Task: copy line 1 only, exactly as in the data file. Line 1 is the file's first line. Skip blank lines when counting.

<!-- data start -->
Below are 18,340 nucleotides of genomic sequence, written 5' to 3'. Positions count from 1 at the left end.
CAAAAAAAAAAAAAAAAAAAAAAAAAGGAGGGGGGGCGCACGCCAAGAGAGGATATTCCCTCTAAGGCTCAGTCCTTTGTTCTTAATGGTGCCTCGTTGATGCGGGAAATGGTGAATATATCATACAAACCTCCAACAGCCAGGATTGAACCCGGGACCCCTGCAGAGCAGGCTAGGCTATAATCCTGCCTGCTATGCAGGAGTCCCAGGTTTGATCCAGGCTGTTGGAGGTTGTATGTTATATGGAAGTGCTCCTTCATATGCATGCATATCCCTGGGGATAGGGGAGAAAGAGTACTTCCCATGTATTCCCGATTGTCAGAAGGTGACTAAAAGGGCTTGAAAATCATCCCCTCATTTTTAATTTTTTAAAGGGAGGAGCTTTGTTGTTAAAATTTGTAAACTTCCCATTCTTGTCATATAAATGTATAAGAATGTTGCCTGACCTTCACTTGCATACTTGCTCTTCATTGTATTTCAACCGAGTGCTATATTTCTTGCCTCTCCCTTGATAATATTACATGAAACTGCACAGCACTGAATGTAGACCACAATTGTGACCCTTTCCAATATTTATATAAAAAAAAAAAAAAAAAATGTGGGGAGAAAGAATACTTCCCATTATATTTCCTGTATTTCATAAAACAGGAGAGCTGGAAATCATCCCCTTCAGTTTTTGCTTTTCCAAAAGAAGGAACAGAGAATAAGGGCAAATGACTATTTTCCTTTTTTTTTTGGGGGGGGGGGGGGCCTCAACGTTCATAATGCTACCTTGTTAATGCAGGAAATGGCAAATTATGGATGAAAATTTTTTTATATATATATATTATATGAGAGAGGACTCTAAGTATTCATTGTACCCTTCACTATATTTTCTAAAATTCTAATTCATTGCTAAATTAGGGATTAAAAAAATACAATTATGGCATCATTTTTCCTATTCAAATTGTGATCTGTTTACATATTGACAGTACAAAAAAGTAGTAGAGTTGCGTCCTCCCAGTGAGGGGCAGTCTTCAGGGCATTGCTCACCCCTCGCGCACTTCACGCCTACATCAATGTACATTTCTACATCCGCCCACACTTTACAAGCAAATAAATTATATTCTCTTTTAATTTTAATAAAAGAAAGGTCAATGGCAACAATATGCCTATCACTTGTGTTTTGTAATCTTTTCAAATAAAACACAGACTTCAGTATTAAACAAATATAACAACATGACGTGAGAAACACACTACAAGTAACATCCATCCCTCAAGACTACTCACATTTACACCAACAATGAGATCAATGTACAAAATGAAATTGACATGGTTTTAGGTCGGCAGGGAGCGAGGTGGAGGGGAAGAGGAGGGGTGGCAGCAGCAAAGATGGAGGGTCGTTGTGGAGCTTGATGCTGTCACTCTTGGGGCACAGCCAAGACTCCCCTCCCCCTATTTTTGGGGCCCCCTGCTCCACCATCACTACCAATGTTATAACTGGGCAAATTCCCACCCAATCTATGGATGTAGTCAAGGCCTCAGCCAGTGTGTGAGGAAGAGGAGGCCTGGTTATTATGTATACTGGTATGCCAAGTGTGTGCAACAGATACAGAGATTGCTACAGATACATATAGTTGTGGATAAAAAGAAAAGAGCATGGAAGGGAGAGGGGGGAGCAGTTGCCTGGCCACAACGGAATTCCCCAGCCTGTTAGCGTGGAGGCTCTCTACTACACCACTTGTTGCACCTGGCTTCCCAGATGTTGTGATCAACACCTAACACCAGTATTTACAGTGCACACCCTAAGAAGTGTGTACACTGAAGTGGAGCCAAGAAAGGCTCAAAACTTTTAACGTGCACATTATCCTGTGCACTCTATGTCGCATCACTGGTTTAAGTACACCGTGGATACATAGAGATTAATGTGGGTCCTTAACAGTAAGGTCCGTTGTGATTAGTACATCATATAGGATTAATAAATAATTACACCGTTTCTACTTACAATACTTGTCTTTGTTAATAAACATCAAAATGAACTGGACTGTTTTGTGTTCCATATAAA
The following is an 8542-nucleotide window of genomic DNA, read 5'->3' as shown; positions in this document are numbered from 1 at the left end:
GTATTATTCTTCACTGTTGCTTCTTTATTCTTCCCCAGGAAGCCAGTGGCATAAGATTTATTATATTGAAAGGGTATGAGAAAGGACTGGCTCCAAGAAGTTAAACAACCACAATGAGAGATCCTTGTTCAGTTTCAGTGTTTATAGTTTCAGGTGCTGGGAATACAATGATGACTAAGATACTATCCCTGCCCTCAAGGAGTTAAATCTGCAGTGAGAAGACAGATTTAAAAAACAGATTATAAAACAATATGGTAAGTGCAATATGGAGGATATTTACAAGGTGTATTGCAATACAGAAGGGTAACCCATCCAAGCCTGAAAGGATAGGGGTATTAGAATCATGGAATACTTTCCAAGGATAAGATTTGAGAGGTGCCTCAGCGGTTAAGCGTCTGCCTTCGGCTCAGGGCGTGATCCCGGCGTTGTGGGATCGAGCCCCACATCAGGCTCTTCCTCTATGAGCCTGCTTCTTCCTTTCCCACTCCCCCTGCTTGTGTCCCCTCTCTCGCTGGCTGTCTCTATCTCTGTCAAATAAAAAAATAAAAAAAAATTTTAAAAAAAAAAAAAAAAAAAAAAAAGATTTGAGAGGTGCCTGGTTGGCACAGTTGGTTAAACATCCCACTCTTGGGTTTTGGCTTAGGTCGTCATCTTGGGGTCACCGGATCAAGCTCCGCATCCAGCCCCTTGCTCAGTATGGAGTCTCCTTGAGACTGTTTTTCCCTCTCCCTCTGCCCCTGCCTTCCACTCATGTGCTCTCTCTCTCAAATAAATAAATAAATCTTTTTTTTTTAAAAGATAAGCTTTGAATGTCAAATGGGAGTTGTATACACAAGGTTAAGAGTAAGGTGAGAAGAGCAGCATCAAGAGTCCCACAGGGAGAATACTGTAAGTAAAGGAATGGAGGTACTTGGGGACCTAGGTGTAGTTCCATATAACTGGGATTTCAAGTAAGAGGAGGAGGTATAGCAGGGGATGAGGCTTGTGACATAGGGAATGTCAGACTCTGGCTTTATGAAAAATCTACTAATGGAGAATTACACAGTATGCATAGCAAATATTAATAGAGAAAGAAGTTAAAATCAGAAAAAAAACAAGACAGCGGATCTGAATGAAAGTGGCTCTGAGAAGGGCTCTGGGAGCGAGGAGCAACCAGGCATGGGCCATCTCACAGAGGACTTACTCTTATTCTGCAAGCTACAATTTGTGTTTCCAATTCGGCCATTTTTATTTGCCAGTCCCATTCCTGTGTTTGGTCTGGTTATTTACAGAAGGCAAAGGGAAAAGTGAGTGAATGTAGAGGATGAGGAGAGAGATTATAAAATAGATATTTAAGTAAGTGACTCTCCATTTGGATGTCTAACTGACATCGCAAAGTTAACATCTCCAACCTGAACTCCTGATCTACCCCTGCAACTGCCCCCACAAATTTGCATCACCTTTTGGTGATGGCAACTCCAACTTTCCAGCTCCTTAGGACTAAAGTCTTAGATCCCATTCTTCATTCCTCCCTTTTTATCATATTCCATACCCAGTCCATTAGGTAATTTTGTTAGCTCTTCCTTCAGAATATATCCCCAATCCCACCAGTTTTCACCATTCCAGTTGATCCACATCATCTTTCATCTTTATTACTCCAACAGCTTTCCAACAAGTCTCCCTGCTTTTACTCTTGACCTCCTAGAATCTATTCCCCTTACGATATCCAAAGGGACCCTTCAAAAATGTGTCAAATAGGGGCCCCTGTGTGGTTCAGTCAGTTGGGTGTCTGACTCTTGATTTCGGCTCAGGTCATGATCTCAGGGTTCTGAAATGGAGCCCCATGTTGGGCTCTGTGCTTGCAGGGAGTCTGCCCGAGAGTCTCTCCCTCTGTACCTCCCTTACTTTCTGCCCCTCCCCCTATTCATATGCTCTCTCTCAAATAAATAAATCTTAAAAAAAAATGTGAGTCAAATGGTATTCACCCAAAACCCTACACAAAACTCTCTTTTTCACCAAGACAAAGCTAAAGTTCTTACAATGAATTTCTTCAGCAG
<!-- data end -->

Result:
Below are 18,340 nucleotides of genomic sequence, written 5' to 3'. Positions count from 1 at the left end.